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@ WORK Solar-powered irrigation Tofts Sand, a Queensland farm in the Childers area, grows a number of different crops including sugarcane and peanuts and utilises a mains-powered pump to irrigate them. With increasing operating costs and competition, it sought help to see what options were available.

Project scope Tofts Sand wanted to reduce its production costs by running a pump from solar energy, allowing it to avoid using the mains supply when possible. The mains supply would therefore only be required at night or when there was not sufficient solar power available during the day. For the irrigation system to function correctly, a constant pressure must be maintained in the pipes. A pressure transmitter was connected to a PLC, which performed PID control to maintain a pressure setpoint. The PLC varied the speed reference to the VSD, as well as starting and stopping it. PLC communication between pivot and pump is now possible via a controller on the centre pivot and, using a radio signal, the pump is run only when the centre pivot is ready.

Benefits

The 22 kW 415 V pump moves water out of a dam along a 400 m underground pipe to a centre pivot that moves around the field for crop irrigation.

Solution Based on current and expected future requirements, Control Logic recommended and supplied a 22 kW ABB ACSM1 Solar VSD, which was then implemented by Betts Electrical. The ACSM1 Solar VSD has solar-specific firmware to provide maximum power point tracking (MPPT). It is also capable of taking DC directly from the PV array. Betts Electrical installed the VSD into a cabinet that had the incoming mains supply connected to it, as well as installing DC from a 30 kW PV array. Given that both supplies were connected to the VSD at the same time, blocking diodes were connected in series on the plus and minus coming from the PV array and the VSD DC bus connection. This prevented current flowing back into the PV array.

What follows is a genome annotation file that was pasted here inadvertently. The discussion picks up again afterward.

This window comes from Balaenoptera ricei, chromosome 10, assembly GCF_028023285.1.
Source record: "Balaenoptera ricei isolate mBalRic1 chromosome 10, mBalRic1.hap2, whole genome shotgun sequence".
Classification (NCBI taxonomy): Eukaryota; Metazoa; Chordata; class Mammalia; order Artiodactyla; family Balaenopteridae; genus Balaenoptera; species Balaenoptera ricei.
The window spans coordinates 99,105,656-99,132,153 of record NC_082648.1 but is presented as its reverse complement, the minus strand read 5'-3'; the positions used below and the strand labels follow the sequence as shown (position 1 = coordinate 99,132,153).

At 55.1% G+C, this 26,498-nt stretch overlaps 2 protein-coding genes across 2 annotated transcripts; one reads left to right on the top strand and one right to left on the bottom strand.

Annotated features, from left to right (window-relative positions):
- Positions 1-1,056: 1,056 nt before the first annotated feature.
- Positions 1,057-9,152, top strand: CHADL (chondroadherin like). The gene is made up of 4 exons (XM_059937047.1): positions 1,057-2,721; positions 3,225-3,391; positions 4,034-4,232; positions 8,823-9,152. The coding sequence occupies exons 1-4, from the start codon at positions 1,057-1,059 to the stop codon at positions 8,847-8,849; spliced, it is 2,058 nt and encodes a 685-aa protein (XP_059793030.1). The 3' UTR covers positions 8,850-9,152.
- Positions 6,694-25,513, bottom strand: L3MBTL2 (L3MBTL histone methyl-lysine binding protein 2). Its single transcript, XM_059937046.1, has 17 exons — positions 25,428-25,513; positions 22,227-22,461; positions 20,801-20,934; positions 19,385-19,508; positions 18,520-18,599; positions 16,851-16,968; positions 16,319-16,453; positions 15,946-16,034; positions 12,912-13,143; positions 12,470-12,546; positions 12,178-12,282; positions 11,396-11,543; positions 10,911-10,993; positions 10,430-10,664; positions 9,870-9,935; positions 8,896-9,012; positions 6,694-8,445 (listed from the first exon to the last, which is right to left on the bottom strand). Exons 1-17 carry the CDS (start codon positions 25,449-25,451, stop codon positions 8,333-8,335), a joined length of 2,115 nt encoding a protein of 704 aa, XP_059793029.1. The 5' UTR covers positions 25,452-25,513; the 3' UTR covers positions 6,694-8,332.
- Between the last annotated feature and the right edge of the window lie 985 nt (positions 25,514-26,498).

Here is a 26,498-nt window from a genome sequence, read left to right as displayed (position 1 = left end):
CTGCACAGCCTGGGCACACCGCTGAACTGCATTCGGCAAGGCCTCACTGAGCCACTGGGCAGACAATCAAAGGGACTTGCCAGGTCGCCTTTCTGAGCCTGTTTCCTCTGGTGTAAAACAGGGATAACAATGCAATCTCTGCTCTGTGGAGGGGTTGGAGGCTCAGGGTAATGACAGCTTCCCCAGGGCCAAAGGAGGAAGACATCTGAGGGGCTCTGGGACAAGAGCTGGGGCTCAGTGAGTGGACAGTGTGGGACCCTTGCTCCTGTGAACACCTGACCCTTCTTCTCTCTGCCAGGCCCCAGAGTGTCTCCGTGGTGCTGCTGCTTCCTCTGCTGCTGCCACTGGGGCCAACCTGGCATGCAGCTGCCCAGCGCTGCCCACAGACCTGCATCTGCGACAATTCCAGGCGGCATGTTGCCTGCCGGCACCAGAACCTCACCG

32 INSIGHTS 2017

In agriculture applications, irrigation is one of the major costs of daily operation and implementation of the new system will see many of these costs dramatically reduced. The proportion of power coming from the mains or from the PV array will now depend on the amount of solar power available. Because irrigation at Tofts Sand mainly takes place during the spring and summer months, solar power supply availability should be favourable, saving costs and reducing carbon emissions. On a clear sunny day, all power would be completely derived from the PV array. This means the mains would only be utilised at night or partly during the day, depending on cloud cover. This substantial cost saving will enable Tofts Sand to irrigate 24/7, yet still reduce production costs. Another benefit of having the pump VSD controlled, rather than being directly connected to the mains supply, is the elimination of ‘water hammer’. By smoothly ramping the pump up and down, knocking noises from the water pipe, which occur when a tap is quickly turned off, are eliminated. “Concerned and frustrated by increasing costs for irrigation, especially for electricity to grow our sugarcane and peanut crops, we decided to investigate alternative ways to defray costs,” said John and Deb Russo, Tofts Sand. Control Logic Pty Ltd www.control-logic.com.au

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Sustainability Matters Dec 2016/Jan 2017  

Sustainability Matters is a bi-monthly magazine showcasing the latest products, technology and sustainable solutions for industry, governmen...

Sustainability Matters Dec 2016/Jan 2017  

Sustainability Matters is a bi-monthly magazine showcasing the latest products, technology and sustainable solutions for industry, governmen...